Bangladesh: a fertile plain for Japanese investment
Bangladesh's per capita income will cross $4,000 within next decade and this will act as a springboard for the country looking to become a high-income economy, according to Hitoshi Hirata, chief representative of the Japan International Cooperation Agency (Jica).
In 2019, Bangladesh recorded an 8.15 per cent growth in GDP while per capita income reached $1,906 as per data from the International Monetary Fund.
"This is a very rapid growth. If a country achieves an average of more than 7 per cent growth per year, per capita income can be doubled within 10 years. So, it should be very easy for Bangladesh to double its per capita income within 10 years," said Hirata during an interview with The Daily Star on Thursday.
Since 2018, Japanese firms began to show interest to invest in Bangladesh and Hirata hopes this trend will continue through the country's partnership with the Jica.
"We are very pleased to be a partner that provides support for the development of infrastructure in Bangladesh as it will directly help the country attract more Japanese investors," he said.
The Matarbari deep seaport in Cox's Bazar, which is being built with financial backing from the Jica, is a good example of how the agency assists in developing the country.
The proposed deep seaport will be accessible for container ships that require more than 18 metres of depth and considering that Chattogram Port, the premier port of Bangladesh, is only accessible by vessels requiring less than 9 metres of depth. Logistic costs should diminish greatly once the project is complete in 2024.
The Jica is also involved in the construction of the third terminal at the Hazrat Shahjalal International Airport (HSIA) in Dhaka, which is expected to be complete within 2023.
"These two infrastructure projects will become logistic hubs in the country by 2041 and about 40 per cent of all container ships anchored in the country will be handled at the Matarbari Port," Hirata said.
The HSIA will have the capacity to accommodate an additional two crore passengers following the construction of the terminal, for which the Jica is providing 70 per cent of the funding.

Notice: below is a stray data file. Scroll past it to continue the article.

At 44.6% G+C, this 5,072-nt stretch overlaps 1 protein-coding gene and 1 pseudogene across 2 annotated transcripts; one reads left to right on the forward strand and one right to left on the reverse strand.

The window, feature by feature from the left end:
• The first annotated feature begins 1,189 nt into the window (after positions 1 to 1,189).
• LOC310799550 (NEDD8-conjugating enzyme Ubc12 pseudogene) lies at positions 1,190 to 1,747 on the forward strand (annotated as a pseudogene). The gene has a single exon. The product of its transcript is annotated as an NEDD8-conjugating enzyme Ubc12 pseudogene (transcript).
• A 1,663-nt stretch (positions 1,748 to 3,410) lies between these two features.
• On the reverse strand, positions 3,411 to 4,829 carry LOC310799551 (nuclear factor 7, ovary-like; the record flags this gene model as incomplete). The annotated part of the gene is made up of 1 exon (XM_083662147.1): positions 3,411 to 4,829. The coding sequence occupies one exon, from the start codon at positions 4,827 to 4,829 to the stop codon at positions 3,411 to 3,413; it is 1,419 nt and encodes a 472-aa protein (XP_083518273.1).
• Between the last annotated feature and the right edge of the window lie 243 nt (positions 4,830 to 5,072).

Currently, the airport can handle eight million passengers a year but that number is expected to reach 14 million by 2025 and 24.8 million by 2035.
Besides, 42 per cent of Bangladesh's LNG supply will come through the Matarbari channel by 2041 while power plants in the area will account for 40 per cent of the country's energy production.
Therefore, both projects play vital roles in the implementation of the BIG-B concept, which was announced during Japanese Prime Minister Shinzo Abe's visit to Bangladesh in 2014.
"Since the plan was declared, our lending commitment to Bangladesh sped up and reached over $2.5 billion per year while it was only $1 billion in 2014," he added.
The Bay of Bengal Industrial Growth Belt initiative, simply known as BIG-B, aims to accelerate industrial agglomeration along the Dhaka-Chattogram-Cox's Bazar belt and beyond, encompassing developing economic infrastructure, improving investment environment and fostering connectivity.
Currently, there are more than 40 projects in implementation, of which 31 are being developed to improve infrastructure. This includes a few large-scale schemes for both hard and soft infrastructure.
Over the past five years, Japan has more than doubled its support for infrastructure development in Bangladesh and will continue to do so due to good bilateral relations, said Hirata.
Bangladesh has improved immensely in areas such as power generation, transport and port facilities in the last 10 years and this led to greater foreign investment in the country.
"Therefore, both Bangladesh and Japan will benefit from the projects currently in implementation as it will attract more foreign investors, including Japanese ones, for various sectors," the Jica chief representative to Bangladesh said.